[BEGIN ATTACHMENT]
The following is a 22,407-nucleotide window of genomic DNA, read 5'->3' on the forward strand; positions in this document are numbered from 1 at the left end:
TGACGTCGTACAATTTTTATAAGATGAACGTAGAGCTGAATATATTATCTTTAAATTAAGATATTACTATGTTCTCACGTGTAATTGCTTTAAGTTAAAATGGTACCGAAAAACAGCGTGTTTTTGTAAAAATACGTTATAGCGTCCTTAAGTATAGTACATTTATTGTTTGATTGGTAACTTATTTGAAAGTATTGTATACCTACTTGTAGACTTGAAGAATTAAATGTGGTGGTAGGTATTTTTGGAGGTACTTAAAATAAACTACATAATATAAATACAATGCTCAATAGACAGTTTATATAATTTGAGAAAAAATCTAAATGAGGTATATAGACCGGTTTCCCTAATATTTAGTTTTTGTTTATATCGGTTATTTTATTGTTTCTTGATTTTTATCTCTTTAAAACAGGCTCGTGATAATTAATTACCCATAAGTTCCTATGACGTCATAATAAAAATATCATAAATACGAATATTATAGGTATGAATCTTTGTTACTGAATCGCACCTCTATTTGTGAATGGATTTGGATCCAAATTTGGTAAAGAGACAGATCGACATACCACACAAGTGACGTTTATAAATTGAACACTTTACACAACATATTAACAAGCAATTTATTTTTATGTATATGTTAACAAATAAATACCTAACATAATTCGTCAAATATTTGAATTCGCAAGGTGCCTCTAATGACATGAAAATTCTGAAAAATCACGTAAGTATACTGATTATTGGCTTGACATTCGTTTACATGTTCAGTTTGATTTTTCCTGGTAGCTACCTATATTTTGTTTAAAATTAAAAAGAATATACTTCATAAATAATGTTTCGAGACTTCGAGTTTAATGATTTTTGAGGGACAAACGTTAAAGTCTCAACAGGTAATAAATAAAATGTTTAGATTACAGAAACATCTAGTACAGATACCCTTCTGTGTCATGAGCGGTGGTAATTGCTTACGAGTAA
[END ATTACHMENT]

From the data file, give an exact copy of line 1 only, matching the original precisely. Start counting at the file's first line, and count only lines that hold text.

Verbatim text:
The following is a 22,407-nucleotide window of genomic DNA, read 5'->3' on the forward strand; positions in this document are numbered from 1 at the left end: